There’s a lot of information out there about alcoholism and drug addiction. The sheer volume of articles, books, and videos on the topic can be overwhelming, and despite all of this, people are left still wanting answers. So, we’ve answered five of the top questions you may have about the topic.
1. Am I a bad person because I can’t control my addiction?
No. Addiction isn’t about willpower or strength of character. These types of beliefs impose a stigma on people suffering from addiction and their families. This sense of shame causes people to hide their drug use or drinking, even though there is scientific evidence that addiction is a chronic but treatable disease that affects the brain.
2. How can I tell if I have a drug or alcohol addiction?
Everyone’s addiction looks different. However, there are some questions you can ask yourself to see if you might have a drug or alcohol problem. For instance, have you ever lied about what or how much you use or drink? Does the thought of running out of drugs terrify you? Do you continue drinking despite repeated problems involving your drinking? If you’re still unsure if you have an addiction, talk to a medical professional about your issues.
3. Is recovery really possible?
Yes! When you’re in the middle of an addiction, recovery seems like a faraway dream. Addiction has control over your life, and you wonder how anything could ever be more important than that addiction. But thousands of people are in recovery — some just started today while others have been in recovery for years. It takes work and dedication, but recovery is possible.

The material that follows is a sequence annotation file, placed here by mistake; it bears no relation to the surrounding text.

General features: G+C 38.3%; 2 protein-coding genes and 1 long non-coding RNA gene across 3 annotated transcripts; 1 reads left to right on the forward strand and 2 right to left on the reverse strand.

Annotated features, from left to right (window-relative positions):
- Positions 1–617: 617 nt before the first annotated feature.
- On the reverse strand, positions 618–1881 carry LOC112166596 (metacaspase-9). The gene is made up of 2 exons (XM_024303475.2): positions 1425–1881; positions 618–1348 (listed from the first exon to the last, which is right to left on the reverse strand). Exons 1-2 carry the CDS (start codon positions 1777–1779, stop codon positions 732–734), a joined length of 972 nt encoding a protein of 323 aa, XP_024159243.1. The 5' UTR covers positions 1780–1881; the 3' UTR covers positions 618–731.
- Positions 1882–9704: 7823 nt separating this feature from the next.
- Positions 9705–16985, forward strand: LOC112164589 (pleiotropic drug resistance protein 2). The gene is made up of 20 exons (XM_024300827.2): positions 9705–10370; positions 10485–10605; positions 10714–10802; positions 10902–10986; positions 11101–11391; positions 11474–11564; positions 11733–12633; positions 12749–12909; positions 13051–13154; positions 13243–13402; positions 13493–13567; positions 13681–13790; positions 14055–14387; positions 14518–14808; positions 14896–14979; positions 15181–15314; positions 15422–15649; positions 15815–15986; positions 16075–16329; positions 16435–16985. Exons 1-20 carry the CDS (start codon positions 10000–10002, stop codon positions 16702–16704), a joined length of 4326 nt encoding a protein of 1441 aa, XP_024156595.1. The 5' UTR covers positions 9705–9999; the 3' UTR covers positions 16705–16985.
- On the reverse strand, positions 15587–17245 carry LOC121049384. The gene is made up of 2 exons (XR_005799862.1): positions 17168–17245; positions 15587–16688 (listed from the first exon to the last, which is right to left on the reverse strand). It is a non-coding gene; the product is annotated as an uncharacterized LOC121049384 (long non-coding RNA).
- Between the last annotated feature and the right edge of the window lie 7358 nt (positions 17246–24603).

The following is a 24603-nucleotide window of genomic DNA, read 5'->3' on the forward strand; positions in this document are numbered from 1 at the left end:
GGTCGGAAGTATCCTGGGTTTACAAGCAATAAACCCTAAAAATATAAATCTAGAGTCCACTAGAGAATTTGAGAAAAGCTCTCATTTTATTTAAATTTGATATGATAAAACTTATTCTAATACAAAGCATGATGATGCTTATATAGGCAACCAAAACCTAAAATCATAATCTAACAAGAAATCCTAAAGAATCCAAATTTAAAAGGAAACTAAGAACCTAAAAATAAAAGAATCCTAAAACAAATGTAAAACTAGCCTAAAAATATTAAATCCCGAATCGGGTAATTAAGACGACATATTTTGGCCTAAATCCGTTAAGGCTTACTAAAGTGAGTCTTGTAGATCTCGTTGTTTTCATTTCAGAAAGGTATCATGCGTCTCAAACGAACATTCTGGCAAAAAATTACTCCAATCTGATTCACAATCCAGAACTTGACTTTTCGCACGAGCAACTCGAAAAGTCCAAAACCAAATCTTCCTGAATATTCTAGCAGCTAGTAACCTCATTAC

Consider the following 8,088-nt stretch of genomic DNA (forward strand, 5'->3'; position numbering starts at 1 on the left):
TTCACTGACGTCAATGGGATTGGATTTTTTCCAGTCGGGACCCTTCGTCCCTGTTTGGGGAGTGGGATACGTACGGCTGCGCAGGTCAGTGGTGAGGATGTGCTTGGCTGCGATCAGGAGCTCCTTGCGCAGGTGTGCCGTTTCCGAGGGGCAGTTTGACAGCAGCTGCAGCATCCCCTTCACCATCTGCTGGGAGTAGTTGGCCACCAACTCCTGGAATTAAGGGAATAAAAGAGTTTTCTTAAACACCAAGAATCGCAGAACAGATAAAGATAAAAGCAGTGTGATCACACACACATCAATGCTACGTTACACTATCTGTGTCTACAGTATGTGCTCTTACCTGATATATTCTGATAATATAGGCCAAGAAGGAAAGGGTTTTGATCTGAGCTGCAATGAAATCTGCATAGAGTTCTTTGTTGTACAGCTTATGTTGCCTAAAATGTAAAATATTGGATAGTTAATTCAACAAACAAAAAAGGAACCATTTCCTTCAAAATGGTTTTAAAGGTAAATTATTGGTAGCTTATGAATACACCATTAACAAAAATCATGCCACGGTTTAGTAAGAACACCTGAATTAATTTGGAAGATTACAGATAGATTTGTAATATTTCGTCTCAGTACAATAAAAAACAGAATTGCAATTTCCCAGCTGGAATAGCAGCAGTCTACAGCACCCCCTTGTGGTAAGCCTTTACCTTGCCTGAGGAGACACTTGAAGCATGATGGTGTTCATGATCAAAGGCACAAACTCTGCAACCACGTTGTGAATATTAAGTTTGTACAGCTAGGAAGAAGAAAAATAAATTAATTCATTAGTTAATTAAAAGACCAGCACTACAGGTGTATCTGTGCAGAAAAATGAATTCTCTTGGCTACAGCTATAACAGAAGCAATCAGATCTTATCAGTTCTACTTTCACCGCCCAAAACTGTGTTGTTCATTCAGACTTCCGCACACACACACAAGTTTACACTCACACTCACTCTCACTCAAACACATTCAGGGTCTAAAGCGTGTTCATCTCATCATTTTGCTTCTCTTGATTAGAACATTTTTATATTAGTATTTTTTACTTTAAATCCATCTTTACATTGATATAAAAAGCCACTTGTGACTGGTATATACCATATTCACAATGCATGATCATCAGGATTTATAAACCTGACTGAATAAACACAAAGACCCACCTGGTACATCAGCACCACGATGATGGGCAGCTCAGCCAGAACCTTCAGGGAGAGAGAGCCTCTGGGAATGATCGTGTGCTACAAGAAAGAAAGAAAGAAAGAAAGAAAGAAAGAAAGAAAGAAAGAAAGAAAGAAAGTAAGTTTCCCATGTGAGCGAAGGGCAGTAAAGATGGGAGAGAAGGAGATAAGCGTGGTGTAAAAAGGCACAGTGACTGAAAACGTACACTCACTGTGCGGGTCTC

4. Can’t I just quit on my own?
It’s very difficult — and sometimes dangerous — to stop using drugs or alcohol without professional help. Your body depends on the drugs and alcohol to keep going. Abruptly stopping can cause you to experience powerful physical and psychological withdrawal symptoms. In the case of alcohol, benzodiazepines, or opioids, detoxing on your could be deadly. For your safety, it is always best to detox under medical supervision.
When quitting on your own, relapsing is also likely. By now you know that drugs and alcohol can hijack your brain, and if the brain wants to use that drug or take that drink, it can talk you into giving in. This is especially true if you stay in the same environment that supports your habit, where you’ll constantly be exposed to triggers without having the tools to overcome your cravings. To increase your chances at a successful, long-lasting recovery, seek professional help.
5. What actually happens in drug or alcohol rehab?
A number of things can happen in rehab: detox, individual and group therapy, holistic treatments (depending on the facility), family therapy, 12 Step meetings, and experiential therapy. Any facility you choose should offer you individualized treatment to meet your needs and sobriety goals. You need a team on your side who cares about your progress and who work together to adjust your wellness plan according to how you’re moving along your path of recovery.